• In terms of 'advertising' content, owned space requirements are the same as for any other advertising in as much as it is subject to the ASCI Code of Self-Regulation and the CCPA Advertising Guidelines, or to give the latter their full title, Guidelines for Prevention of Misleading Advertisements and Endorsements for Misleading Advertisements, 2022. Both sets of rules apply to online advertising, which is also subject to the Consumer Protection Act 2019. This October 2022 piece from AZB Partners/ Lex Q&A: online advertising in India is a helpful overview of what to look out for in this environment.
  • In the context of data protection rules, the key legislation and accompanying rules are the Information Technology Act 2000, as amended in 2008, together with the 2011 Information Technology (Reasonable Security Practices and Procedures and Sensitive Personal Data or Information) Rules, linked here. It should also be noted that the government has put out to consultation the Draft Digital Personal Data Protection Bill (open until 17th December, 2022). India - Data Protection Overview from One Trust data guidance November 2022 is a clear and complete summary of the data protection framework in India. 

 

 

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International

 

CONTEXT

 

The same principle that applies in paid space also applies in non-paid such as marketers’ own websites and SNS spaces: if the communication from the owner is advertising, it’s ‘in remit’, i.e. covered by the rules. Clearly, much of a brand website may not be advertising, but it's important to understand what may 'qualify', and different countries have different definitions. In this international context the most relevant definition is from the ICC Code: ‘any communications produced directly by or on behalf of marketers intended primarily to promote products or to influence consumer behaviour’. The other aspect of this environment that can be subject to regulatory issues is that of 'dialogue' between brand owners and consumers, where Consent and Information requirements may apply; see our General rules sector for specifics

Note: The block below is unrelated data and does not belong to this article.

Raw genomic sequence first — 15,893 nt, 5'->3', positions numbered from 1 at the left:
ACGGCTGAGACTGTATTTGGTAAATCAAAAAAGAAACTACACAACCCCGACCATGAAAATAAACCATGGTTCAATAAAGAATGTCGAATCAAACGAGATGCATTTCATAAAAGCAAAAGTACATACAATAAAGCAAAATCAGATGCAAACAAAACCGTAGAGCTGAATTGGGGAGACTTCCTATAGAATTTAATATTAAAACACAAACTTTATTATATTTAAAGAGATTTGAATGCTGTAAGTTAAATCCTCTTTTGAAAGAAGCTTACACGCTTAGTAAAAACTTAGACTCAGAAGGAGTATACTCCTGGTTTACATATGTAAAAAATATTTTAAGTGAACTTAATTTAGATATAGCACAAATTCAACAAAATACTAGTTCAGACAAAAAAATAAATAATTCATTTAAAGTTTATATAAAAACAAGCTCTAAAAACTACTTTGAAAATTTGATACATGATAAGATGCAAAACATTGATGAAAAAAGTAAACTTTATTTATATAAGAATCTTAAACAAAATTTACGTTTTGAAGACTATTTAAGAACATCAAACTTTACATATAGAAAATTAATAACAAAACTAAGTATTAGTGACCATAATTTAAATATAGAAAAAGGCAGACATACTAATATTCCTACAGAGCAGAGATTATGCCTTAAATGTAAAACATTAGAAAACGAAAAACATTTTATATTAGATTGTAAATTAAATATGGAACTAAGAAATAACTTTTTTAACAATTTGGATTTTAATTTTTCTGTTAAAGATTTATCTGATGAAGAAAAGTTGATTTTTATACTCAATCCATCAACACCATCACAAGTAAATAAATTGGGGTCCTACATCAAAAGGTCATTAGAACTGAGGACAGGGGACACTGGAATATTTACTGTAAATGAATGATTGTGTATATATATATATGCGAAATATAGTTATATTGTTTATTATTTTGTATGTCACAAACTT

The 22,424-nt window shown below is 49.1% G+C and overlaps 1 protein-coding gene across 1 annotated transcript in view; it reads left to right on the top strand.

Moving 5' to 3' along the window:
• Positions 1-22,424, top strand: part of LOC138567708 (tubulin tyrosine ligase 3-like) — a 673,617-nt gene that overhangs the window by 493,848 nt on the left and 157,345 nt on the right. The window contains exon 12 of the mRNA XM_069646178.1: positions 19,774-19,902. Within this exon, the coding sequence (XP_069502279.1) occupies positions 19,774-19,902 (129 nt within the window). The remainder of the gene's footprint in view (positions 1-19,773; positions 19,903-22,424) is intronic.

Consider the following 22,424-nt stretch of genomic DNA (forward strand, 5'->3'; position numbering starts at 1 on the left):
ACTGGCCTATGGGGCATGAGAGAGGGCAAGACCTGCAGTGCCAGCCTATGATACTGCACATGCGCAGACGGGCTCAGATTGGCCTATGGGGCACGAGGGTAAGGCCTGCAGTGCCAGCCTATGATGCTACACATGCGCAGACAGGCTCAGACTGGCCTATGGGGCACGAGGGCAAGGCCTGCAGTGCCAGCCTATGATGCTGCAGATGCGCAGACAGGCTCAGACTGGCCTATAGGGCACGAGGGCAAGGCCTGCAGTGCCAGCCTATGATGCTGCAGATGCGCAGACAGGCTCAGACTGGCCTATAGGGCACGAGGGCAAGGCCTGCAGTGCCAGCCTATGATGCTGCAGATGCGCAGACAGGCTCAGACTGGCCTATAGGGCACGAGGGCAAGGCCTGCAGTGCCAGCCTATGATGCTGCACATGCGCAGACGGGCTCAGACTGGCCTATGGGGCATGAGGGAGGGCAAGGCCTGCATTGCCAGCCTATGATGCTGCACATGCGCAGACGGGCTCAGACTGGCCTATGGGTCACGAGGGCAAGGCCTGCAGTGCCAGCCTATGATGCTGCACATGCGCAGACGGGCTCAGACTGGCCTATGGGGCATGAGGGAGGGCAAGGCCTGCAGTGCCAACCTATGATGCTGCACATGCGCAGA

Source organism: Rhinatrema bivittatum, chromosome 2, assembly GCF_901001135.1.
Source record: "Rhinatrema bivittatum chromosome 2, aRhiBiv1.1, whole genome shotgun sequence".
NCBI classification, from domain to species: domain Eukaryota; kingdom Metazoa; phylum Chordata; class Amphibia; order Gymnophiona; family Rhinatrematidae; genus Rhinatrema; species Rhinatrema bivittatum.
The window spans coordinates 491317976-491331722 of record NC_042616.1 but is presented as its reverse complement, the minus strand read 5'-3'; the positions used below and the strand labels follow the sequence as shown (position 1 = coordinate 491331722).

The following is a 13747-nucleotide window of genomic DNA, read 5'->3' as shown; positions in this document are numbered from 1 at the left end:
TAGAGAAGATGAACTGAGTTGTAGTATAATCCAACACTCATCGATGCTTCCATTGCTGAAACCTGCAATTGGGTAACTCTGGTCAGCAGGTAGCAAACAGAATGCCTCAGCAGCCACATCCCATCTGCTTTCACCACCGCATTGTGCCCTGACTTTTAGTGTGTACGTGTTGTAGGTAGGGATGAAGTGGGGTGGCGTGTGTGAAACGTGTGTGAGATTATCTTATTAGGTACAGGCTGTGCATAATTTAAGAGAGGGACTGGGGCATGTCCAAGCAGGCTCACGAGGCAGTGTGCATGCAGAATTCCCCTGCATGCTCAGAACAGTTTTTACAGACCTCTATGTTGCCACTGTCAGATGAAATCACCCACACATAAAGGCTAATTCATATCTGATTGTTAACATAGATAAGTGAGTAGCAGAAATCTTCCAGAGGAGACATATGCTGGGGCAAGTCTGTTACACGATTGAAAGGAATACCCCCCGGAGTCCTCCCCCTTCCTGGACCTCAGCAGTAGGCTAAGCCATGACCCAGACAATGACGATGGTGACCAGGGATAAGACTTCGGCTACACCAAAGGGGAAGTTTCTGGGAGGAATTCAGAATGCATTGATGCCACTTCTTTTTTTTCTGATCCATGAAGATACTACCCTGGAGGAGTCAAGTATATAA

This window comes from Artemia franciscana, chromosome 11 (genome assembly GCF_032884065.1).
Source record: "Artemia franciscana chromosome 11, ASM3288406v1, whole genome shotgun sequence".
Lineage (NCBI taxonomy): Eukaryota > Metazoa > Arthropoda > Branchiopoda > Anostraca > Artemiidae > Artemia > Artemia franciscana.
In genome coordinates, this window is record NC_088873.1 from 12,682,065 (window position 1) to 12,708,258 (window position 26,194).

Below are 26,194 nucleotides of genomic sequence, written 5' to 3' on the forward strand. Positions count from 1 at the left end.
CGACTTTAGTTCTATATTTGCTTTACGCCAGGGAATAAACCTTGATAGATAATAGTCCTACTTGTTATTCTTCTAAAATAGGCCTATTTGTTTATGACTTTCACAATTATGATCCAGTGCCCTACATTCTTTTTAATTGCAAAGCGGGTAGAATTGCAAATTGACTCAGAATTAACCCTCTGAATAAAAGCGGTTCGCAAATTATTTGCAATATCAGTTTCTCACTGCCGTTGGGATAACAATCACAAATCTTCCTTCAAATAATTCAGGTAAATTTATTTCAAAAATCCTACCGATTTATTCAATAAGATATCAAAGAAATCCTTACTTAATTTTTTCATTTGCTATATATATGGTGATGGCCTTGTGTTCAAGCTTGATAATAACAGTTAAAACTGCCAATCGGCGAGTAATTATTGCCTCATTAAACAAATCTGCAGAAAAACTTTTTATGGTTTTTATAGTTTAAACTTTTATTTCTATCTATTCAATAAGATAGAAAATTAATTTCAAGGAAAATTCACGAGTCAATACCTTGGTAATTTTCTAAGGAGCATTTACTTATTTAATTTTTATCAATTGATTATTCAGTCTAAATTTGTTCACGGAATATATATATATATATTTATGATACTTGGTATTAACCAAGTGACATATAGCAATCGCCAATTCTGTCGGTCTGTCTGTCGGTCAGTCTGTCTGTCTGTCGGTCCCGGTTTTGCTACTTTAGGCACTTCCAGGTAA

APPLICABLE SELF-REGULATION, LEGISLATION AND GUIDANCE 

 

ICC Advertising and Marketing Communications Code Chapter C Direct Marketing and Digital Marketing Communications

 

Directive 2002/58/EC on privacy and electronic communications

Directive 2000/31/EC on electronic commerce

Directive 2005/29/EC on unfair commercial practices (UCPD)

Directive 2018/1808 amending AVMS Directive 2010/13/EU (AVMSD)

EASA Best Practice Recommendation on Digital Marketing Communications 2015

 

 
Standard rules

 

  • For Content rules in all channels, refer to the earlier Content Section B. The principal source of general international Content rules is the ICC Advertising and Marketing Communications Code, which applies to all channels. Where there are content rules specific to the channels in this section, we show them below
  • These channel rules are ‘general’ cross-border regulations, i.e. those channel rules that apply to product sectors that do not attract particular restrictions in, for example, youth-oriented content; rules for channel-sensitive product sectors such as Alcohol or Gambling can be found under their respective headings on the main website